JSON Logging With NGINX

As we are rolling out Elastic Search at work it has become necessary to adjust the logging of each of our applications – normally this involves reviewing each possible line of output and then groking out the information you need. However, some applications are more flexible than others, with NGINX you can write your logs exactly as you want them and in JSON format too. With our NGINX setup we are also able to insert HTTP headers at both the Varnish and Tomcat layers and print all the information we need to know about our stack in a single log file – ready to be pushed by rsyslog on each server into our logstash parser and then on to our ES cluster.

Here’s a sample NGINX log format called logstash_json:

log_format access_json '{"timestamp_date": "$time_iso8601", '
                         '"@tenant": "some-tennant", '
                         '"@type": "nginx-access-logs", '
                         '"@level": "global_daily", '
                         '"remote_addr_ip": "$remote_addr", '
                         '"remote_user": "$remote_user", '
                         '"body_bytes_sent_l": "$body_bytes_sent", '
                         '"request_time_d": "$request_time", '
                         '"status": "$status", '
                         '"request": "$request_uri", '
                         '"request_method": "$request_method", '
                         '"http_referrer": "$http_referer", '
                         '"request_body": "$request_body", '
                         '"cache_status": "$upstream_http_x_cache_status", '
                         '"request_valid": "$upstream_http_x_request_valid", '
                         '"http_user_agent": "$http_user_agent", '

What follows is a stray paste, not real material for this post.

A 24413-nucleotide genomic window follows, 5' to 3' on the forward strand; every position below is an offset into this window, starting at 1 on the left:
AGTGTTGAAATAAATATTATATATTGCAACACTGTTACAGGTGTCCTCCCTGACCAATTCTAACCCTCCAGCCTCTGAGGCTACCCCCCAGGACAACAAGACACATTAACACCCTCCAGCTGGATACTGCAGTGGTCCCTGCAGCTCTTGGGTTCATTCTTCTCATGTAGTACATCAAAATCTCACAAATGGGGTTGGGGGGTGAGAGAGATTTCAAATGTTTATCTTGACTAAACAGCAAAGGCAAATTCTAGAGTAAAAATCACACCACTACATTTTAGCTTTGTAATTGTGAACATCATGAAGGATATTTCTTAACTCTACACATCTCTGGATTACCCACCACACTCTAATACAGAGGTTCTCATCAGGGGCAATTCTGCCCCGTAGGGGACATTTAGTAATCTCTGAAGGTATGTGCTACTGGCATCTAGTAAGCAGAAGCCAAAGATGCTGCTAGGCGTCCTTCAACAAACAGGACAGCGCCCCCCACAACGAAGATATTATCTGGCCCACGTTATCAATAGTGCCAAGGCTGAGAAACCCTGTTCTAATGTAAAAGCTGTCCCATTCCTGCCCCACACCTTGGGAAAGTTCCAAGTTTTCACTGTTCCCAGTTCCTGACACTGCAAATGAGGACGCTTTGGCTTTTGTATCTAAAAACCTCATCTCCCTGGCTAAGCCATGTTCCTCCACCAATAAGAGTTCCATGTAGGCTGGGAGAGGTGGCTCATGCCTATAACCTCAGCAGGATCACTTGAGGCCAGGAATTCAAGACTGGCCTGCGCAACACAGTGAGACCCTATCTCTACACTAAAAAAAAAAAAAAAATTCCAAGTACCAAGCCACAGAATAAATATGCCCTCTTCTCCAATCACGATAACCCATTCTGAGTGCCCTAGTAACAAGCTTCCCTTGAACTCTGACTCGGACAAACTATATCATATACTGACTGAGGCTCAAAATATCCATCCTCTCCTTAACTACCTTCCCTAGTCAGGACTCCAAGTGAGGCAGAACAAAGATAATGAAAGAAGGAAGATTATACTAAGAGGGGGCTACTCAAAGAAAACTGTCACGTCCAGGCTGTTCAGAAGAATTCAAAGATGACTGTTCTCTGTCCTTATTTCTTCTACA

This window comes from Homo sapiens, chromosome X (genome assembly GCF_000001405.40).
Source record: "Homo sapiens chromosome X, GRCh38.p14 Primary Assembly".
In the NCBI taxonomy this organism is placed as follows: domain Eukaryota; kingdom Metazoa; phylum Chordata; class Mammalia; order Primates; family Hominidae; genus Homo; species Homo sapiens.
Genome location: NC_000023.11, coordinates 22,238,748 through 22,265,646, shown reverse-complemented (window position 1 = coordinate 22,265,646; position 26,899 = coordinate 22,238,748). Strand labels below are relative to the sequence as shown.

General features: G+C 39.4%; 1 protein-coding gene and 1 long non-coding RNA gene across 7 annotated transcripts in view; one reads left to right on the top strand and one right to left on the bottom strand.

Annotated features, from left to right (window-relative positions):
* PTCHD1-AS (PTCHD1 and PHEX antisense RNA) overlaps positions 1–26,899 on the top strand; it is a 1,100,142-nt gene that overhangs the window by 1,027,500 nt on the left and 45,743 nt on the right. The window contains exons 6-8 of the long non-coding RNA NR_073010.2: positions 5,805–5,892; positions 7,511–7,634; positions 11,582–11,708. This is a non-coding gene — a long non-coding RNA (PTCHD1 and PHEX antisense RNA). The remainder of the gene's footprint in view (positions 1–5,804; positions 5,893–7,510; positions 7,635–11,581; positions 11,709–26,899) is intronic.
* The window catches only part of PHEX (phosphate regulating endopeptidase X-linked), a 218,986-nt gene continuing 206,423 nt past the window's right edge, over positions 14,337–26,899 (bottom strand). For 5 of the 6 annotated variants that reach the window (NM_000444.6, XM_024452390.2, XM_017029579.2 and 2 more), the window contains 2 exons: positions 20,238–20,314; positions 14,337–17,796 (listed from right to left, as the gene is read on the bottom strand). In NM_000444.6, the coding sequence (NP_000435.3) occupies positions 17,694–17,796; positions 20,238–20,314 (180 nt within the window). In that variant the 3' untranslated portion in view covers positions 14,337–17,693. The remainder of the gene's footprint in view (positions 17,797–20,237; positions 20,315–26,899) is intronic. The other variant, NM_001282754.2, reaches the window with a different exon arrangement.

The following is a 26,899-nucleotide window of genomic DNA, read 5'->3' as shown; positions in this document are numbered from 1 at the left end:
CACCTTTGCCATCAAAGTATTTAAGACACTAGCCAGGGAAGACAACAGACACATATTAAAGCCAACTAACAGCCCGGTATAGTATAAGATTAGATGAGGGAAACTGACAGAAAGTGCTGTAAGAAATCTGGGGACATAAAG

'"message": "$time_iso8601 $remote_addr $remote_user $body_bytes_sent $request_time $status $request $request_method $http_referer $request_body $upstream_http_x_cache_status $upstream_http_x_request_valid $http_user_agent" }';

The upstream HTTP header x_cache_status is set by Varnish depending on whether the request was a hit/miss/pass, x_request_valid is set based on whether the client requested a valid ISIN format.

Next we use rsyslogd to push the log file into our logstash agent, use something like this in rsyslog.d:

module(load="imfile" PollingInterval="10
template(name="nginxAccessTemplate" type="string" string="%msg%\n")
input(type="imfile"
File="/some/log/dir/nginx_json.log"
Tag="nginx.access"
StateFile="stat-file-api-nginx-access"
Severity="info"
Facility="user"
ruleset="nginx-access")

ruleset(name="nginx-access")
{
action(type="omfwd"
template="nginxAccessTemplate"
Target="some-server"
Protocol="udp")
}

As we have already written our log in JSON and with all the fields we need, it means we only need minimal config in logstash:

input
{
udp
  {
  port => 5544
  codec => json
  }
}

That’s it! Instead of reading in the standard logs and then writing grok filters for each field, you can do the formatting with NGINX, its easier, better performing and gives you more flexibility.

Published by

Guy Tabrar

*NIX Admin.